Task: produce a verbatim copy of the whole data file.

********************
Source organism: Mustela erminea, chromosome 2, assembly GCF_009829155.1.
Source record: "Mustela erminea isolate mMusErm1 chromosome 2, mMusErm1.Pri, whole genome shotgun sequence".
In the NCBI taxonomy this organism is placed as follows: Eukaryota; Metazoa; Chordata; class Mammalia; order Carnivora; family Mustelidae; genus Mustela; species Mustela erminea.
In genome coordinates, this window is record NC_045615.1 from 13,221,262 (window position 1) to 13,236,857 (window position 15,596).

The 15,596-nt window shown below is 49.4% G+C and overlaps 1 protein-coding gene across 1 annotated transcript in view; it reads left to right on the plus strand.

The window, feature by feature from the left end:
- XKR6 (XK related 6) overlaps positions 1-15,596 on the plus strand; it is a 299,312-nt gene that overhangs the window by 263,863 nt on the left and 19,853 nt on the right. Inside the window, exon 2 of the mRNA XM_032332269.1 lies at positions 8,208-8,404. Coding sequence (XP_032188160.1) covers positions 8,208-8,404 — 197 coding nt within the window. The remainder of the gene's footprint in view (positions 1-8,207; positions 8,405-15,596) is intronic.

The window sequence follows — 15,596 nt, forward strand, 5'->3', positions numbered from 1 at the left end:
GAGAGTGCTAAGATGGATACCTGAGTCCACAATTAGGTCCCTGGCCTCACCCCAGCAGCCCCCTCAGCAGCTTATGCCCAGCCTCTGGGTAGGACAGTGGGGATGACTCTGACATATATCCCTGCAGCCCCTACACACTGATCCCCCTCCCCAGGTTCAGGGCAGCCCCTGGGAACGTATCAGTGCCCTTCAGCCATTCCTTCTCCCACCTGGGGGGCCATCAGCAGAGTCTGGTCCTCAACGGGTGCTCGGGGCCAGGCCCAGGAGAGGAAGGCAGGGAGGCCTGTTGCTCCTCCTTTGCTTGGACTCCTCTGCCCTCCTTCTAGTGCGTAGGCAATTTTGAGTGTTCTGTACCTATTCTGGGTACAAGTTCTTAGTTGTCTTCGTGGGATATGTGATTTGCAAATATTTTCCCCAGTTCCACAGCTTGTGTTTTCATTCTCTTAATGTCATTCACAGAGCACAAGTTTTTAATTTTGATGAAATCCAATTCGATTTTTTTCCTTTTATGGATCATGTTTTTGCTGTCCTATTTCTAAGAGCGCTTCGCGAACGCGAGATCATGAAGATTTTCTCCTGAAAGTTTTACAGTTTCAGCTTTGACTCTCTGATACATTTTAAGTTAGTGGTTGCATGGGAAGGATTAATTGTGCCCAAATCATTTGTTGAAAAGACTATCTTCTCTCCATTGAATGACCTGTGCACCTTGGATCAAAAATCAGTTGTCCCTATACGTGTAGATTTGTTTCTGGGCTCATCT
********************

Source organism: Mustela erminea, chromosome 2, assembly GCF_009829155.1.
Source record: "Mustela erminea isolate mMusErm1 chromosome 2, mMusErm1.Pri, whole genome shotgun sequence".
In the NCBI taxonomy this organism is placed as follows: Eukaryota; Metazoa; Chordata; class Mammalia; order Carnivora; family Mustelidae; genus Mustela; species Mustela erminea.
In genome coordinates, this window is record NC_045615.1 from 13,221,262 (window position 1) to 13,236,857 (window position 15,596).

The 15,596-nt window shown below is 49.4% G+C and overlaps 1 protein-coding gene across 1 annotated transcript in view; it reads left to right on the plus strand.

The window, feature by feature from the left end:
- XKR6 (XK related 6) overlaps positions 1-15,596 on the plus strand; it is a 299,312-nt gene that overhangs the window by 263,863 nt on the left and 19,853 nt on the right. Inside the window, exon 2 of the mRNA XM_032332269.1 lies at positions 8,208-8,404. Coding sequence (XP_032188160.1) covers positions 8,208-8,404 — 197 coding nt within the window. The remainder of the gene's footprint in view (positions 1-8,207; positions 8,405-15,596) is intronic.

The window sequence follows — 15,596 nt, forward strand, 5'->3', positions numbered from 1 at the left end:
GAGAGTGCTAAGATGGATACCTGAGTCCACAATTAGGTCCCTGGCCTCACCCCAGCAGCCCCCTCAGCAGCTTATGCCCAGCCTCTGGGTAGGACAGTGGGGATGACTCTGACATATATCCCTGCAGCCCCTACACACTGATCCCCCTCCCCAGGTTCAGGGCAGCCCCTGGGAACGTATCAGTGCCCTTCAGCCATTCCTTCTCCCACCTGGGGGGCCATCAGCAGAGTCTGGTCCTCAACGGGTGCTCGGGGCCAGGCCCAGGAGAGGAAGGCAGGGAGGCCTGTTGCTCCTCCTTTGCTTGGACTCCTCTGCCCTCCTTCTAGTGCGTAGGCAATTTTGAGTGTTCTGTACCTATTCTGGGTACAAGTTCTTAGTTGTCTTCGTGGGATATGTGATTTGCAAATATTTTCCCCAGTTCCACAGCTTGTGTTTTCATTCTCTTAATGTCATTCACAGAGCACAAGTTTTTAATTTTGATGAAATCCAATTCGATTTTTTTCCTTTTATGGATCATGTTTTTGCTGTCCTATTTCTAAGAGCGCTTCGCGAACGCGAGATCATGAAGATTTTCTCCTGAAAGTTTTACAGTTTCAGCTTTGACTCTCTGATACATTTTAAGTTAGTGGTTGCATGGGAAGGATTAATTGTGCCCAAATCATTTGTTGAAAAGACTATCTTCTCTCCATTGAATGACCTGTGCACCTTGGATCAAAAATCAGTTGTCCCTATACGTGTAGATTTGTTTCTGGGCTCATCT